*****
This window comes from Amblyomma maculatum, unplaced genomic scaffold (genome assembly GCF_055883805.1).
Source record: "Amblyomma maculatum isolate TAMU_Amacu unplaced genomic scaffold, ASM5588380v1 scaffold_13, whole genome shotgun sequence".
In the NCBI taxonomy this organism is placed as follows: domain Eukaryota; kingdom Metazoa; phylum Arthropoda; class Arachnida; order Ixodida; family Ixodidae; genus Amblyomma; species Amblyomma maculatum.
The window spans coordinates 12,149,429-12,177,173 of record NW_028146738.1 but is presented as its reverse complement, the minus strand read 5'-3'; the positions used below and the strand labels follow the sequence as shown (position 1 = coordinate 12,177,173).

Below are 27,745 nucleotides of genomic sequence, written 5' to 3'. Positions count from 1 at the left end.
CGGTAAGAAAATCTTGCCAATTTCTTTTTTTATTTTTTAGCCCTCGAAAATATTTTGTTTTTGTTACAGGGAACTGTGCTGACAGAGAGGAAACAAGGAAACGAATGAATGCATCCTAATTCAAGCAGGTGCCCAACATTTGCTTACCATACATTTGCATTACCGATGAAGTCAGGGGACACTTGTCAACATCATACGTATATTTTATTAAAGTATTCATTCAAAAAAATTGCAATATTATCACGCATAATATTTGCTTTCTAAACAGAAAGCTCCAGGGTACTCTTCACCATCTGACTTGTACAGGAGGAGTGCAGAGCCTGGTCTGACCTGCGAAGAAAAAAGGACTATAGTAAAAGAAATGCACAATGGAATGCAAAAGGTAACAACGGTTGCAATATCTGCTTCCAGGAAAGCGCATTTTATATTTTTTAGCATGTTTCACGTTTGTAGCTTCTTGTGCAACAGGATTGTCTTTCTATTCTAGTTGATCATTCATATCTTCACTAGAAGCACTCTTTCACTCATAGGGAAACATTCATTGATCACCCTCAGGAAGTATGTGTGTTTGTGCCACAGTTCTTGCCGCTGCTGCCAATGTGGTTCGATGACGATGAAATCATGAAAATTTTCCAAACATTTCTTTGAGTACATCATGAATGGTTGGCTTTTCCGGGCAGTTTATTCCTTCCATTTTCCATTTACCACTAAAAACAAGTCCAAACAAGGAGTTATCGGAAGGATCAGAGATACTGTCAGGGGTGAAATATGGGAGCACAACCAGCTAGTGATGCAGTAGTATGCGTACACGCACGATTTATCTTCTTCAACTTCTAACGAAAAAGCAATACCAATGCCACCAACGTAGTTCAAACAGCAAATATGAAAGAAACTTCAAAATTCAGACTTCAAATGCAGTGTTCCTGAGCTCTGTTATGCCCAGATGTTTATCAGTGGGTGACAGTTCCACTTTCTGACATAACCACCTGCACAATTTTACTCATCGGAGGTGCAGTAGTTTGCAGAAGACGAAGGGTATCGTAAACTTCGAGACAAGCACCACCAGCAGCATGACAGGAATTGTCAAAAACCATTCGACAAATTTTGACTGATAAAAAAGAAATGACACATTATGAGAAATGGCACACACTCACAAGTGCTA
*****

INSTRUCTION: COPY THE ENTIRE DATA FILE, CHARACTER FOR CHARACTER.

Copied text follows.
This window comes from Amblyomma maculatum, unplaced genomic scaffold (genome assembly GCF_055883805.1).
Source record: "Amblyomma maculatum isolate TAMU_Amacu unplaced genomic scaffold, ASM5588380v1 scaffold_13, whole genome shotgun sequence".
In the NCBI taxonomy this organism is placed as follows: domain Eukaryota; kingdom Metazoa; phylum Arthropoda; class Arachnida; order Ixodida; family Ixodidae; genus Amblyomma; species Amblyomma maculatum.
The window spans coordinates 12,149,429-12,177,173 of record NW_028146738.1 but is presented as its reverse complement, the minus strand read 5'-3'; the positions used below and the strand labels follow the sequence as shown (position 1 = coordinate 12,177,173).

Below are 27,745 nucleotides of genomic sequence, written 5' to 3'. Positions count from 1 at the left end.
CGGTAAGAAAATCTTGCCAATTTCTTTTTTTATTTTTTAGCCCTCGAAAATATTTTGTTTTTGTTACAGGGAACTGTGCTGACAGAGAGGAAACAAGGAAACGAATGAATGCATCCTAATTCAAGCAGGTGCCCAACATTTGCTTACCATACATTTGCATTACCGATGAAGTCAGGGGACACTTGTCAACATCATACGTATATTTTATTAAAGTATTCATTCAAAAAAATTGCAATATTATCACGCATAATATTTGCTTTCTAAACAGAAAGCTCCAGGGTACTCTTCACCATCTGACTTGTACAGGAGGAGTGCAGAGCCTGGTCTGACCTGCGAAGAAAAAAGGACTATAGTAAAAGAAATGCACAATGGAATGCAAAAGGTAACAACGGTTGCAATATCTGCTTCCAGGAAAGCGCATTTTATATTTTTTAGCATGTTTCACGTTTGTAGCTTCTTGTGCAACAGGATTGTCTTTCTATTCTAGTTGATCATTCATATCTTCACTAGAAGCACTCTTTCACTCATAGGGAAACATTCATTGATCACCCTCAGGAAGTATGTGTGTTTGTGCCACAGTTCTTGCCGCTGCTGCCAATGTGGTTCGATGACGATGAAATCATGAAAATTTTCCAAACATTTCTTTGAGTACATCATGAATGGTTGGCTTTTCCGGGCAGTTTATTCCTTCCATTTTCCATTTACCACTAAAAACAAGTCCAAACAAGGAGTTATCGGAAGGATCAGAGATACTGTCAGGGGTGAAATATGGGAGCACAACCAGCTAGTGATGCAGTAGTATGCGTACACGCACGATTTATCTTCTTCAACTTCTAACGAAAAAGCAATACCAATGCCACCAACGTAGTTCAAACAGCAAATATGAAAGAAACTTCAAAATTCAGACTTCAAATGCAGTGTTCCTGAGCTCTGTTATGCCCAGATGTTTATCAGTGGGTGACAGTTCCACTTTCTGACATAACCACCTGCACAATTTTACTCATCGGAGGTGCAGTAGTTTGCAGAAGACGAAGGGTATCGTAAACTTCGAGACAAGCACCACCAGCAGCATGACAGGAATTGTCAAAAACCATTCGACAAATTTTGACTGATAAAAAAGAAATGACACATTATGAGAAATGGCACACACTCACAAGTGCTA